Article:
Researchers from the University of Missouri Publish New Insights into SARS-CoV-2 Omicron’s Ability to Infect and Reinfect Human Cells
Clinical laboratories continue to report positive COVID-19 tests for individuals that have been vaccinated and even previously infected with the same variant of the coronavirus
Researchers across the globe continue to study the SARS-CoV-2 coronavirus and its many variants. Their goals are to curb the spread of the disease and develop new therapies and treatments for optimal patient outcomes. Now, a study conducted by scientists at the University of Missouri (UM) provides deeper insight into the processes the virus uses to mutate and overpower the human immune system. These findings could lead to improved antivirals and clinical laboratory tests for COVID-19.
The UM team identified specific mutations occurring within the virus’ spike protein that help Omicron subvariants evade existing antibodies and create an infection. These mutations may explain why some people who have had previous COVID-19 infections and/or who are fully vaccinated continue to test positive for SARS-CoV-2, and why the virus continues to evolve.
“Omicron now has more than 130 sublineages and they have been here for quite a while. We are now just finally able to detect them and differentiate among them with this research,” said Kamlendra Singh, PhD, associate research professor in the Department of Veterinary Pathobiology at UM’s College of Veterinary Medicine, in a UM press release.
“Previous variants, including Alpha, Beta, Gamma, and Delta, contributed to many of the mutations occurring now with these Omicron variants. So, our research shows how the virus has evolved over time with new mutations,” he added.
The researchers published their findings in the International Journal of Molecular Sciences, titled, “Complex Mutation Pattern of Omicron BA.2: Evading Antibodies without Losing Receptor Interactions.”
“Throughout the pandemic, the [SARS-CoV-2] virus has continued to get smarter and smarter. Even with vaccines, it continues to find new ways to mutate and evade existing antibodies,” said Kamlendra Singh, PhD (above), Associate Research Professor, College of Veterinary Medicine at University of Missouri, in a UM press release. This research team’s findings may help clinical laboratories further develop their SARS-CoV-2 antibody tests. (Photo copyright: University of Missouri.)
Antibodies for One Variant, but Not for Another
The scientists began their investigation by researching online databases that track COVID-19 cases and analyzing the protein sequences from more than 10 million Omicron-related samples that were collected from around the world since November of last year.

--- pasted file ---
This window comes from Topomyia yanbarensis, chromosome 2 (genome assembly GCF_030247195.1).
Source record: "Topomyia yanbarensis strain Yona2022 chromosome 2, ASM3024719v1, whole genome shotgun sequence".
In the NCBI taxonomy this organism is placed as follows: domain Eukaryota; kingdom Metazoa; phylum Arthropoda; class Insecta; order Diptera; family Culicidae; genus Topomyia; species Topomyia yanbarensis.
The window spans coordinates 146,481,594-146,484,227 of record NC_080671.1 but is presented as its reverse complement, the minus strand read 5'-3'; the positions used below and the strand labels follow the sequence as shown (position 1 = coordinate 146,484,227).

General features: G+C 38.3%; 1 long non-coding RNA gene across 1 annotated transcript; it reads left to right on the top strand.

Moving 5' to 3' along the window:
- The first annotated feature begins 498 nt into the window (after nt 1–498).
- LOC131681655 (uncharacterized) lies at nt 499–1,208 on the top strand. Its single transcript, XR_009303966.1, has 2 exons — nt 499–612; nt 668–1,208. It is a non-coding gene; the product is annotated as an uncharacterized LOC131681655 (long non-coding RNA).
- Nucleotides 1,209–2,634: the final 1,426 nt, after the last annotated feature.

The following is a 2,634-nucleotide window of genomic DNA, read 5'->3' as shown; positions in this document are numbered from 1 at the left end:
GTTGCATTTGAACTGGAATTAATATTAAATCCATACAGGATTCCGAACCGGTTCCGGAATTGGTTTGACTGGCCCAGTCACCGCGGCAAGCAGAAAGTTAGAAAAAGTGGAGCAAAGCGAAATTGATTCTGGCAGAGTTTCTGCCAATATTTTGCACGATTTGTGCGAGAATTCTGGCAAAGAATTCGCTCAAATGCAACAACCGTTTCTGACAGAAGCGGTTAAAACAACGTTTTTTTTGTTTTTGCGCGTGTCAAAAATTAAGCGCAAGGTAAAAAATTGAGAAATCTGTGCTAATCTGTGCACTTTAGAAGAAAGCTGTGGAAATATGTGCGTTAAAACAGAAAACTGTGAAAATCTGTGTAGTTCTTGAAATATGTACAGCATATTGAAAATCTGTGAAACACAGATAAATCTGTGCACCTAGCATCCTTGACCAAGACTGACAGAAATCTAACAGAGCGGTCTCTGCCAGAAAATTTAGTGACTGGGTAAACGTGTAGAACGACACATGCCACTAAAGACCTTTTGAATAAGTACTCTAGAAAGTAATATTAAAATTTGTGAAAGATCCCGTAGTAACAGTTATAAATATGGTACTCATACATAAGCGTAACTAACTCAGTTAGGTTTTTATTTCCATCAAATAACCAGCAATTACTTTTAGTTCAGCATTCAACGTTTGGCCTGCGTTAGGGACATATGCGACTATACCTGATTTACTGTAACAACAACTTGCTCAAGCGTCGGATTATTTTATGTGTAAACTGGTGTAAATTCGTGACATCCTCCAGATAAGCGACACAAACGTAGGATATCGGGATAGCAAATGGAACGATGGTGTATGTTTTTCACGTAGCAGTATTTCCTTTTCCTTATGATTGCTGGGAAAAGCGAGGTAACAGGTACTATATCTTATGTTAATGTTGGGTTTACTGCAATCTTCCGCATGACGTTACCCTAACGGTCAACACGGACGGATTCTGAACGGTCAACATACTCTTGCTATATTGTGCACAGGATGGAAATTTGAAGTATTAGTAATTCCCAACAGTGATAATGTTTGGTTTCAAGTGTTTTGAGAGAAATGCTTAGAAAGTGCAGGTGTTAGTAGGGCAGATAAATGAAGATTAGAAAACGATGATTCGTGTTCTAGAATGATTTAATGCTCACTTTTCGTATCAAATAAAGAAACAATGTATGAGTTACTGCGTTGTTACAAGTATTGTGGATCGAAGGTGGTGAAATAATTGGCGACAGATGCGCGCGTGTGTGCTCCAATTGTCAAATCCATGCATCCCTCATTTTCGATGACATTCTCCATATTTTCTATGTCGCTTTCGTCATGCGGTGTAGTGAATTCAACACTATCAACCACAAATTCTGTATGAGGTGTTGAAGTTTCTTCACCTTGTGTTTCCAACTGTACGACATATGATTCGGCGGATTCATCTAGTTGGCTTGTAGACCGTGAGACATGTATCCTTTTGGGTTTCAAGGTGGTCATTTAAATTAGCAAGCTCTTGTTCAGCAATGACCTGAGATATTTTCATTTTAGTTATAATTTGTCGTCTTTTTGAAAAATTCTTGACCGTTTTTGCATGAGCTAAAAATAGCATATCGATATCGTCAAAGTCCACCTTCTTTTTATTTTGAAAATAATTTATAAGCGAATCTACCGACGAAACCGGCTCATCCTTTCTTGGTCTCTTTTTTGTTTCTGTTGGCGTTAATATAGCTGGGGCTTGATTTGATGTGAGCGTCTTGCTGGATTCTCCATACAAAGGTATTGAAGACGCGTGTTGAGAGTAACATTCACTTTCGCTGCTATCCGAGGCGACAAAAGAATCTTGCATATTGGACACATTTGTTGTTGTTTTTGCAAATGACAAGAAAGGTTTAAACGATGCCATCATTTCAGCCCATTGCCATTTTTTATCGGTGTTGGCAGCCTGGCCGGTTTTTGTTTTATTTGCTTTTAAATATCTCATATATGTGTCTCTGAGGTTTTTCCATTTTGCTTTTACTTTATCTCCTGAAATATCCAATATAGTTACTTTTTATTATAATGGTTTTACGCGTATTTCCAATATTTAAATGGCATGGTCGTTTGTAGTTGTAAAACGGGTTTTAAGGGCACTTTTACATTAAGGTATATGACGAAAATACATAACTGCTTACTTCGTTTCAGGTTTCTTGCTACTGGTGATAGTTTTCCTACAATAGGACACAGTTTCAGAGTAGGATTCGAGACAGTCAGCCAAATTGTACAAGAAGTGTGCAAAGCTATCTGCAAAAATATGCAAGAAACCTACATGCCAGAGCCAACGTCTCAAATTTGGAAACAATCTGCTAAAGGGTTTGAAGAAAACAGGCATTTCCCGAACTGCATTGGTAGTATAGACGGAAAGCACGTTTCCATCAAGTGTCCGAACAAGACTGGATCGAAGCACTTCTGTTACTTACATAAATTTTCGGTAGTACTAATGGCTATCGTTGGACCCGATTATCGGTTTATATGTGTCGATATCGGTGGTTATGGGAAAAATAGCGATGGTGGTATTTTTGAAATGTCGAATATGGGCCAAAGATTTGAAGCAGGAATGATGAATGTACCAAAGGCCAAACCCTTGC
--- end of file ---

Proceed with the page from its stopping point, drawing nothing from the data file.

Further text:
They examined the available sequences, structures of spike/receptor and spike/antibody complexes of the samples, and then conducted molecular dynamics simulations. The team utilized 3D modeling to locate where mutations occur and created structures of the spike protein to determine how the mutations are affected by antibodies and vaccinations.
The researchers found that the Omicron variant continues to mutate and has become extremely efficient at adaptation. Reinfections are happening because many individuals do not possess the antibodies for the new subvariants that continue to develop.
“Vaccinated individuals, or those who have previously tested positive, may have the antibodies for one variant but not necessarily for any of the other variants,” Singh explained. “The various mutations may seem like only subtle differences, but they are very important.”
The UM scientists’ research shows it is possible to differentiate Omicron subvariants from each other and pinpoint how certain mutations might become problematic for patients. According to Singh, many people can be infected with multiple variants at the same time. He is hopeful that their work will make it possible for vaccines and other treatments to specifically target different strains of the virus.
Singh also believes that the coronavirus is most likely never going to disappear from society and that new variants and their sublineages will continue to appear and evolve.
“The ultimate solution going forward will likely be the development of small molecule, antiviral drugs that target parts of the virus that do not mutate,” Singh said. “While there is no vaccine for HIV, there are very effective antiviral drugs that help those infected live a healthy life, so hopefully the same can be true with COVID-19.”
Omicron Subvariants May Be Here to Stay
“I am proud of my team’s efforts, as we have identified specific mutations for various variants throughout the pandemic, and it feels good to be contributing to research that is assisting with the situation,” Singh said. “We will continue to help out, as there will surely be new variants in the future.”
Singh is also part of a team that developed a supplement called CoroQuil-Zn, which was designed to reduce a patient’s viral load after being infected with SARS-CoV-2. The drug is currently being used in parts of India and is awaiting approval from the US Food and Drug Administration (FDA).
Clinical laboratories that perform antibody testing for SARS-CoV-2 infections should be aware that the coronavirus will likely be moving among humans for many years to come. This recent research may aid in the development of new antivirals, treatments, and vaccines that target specific subvariants for the best patient outcomes.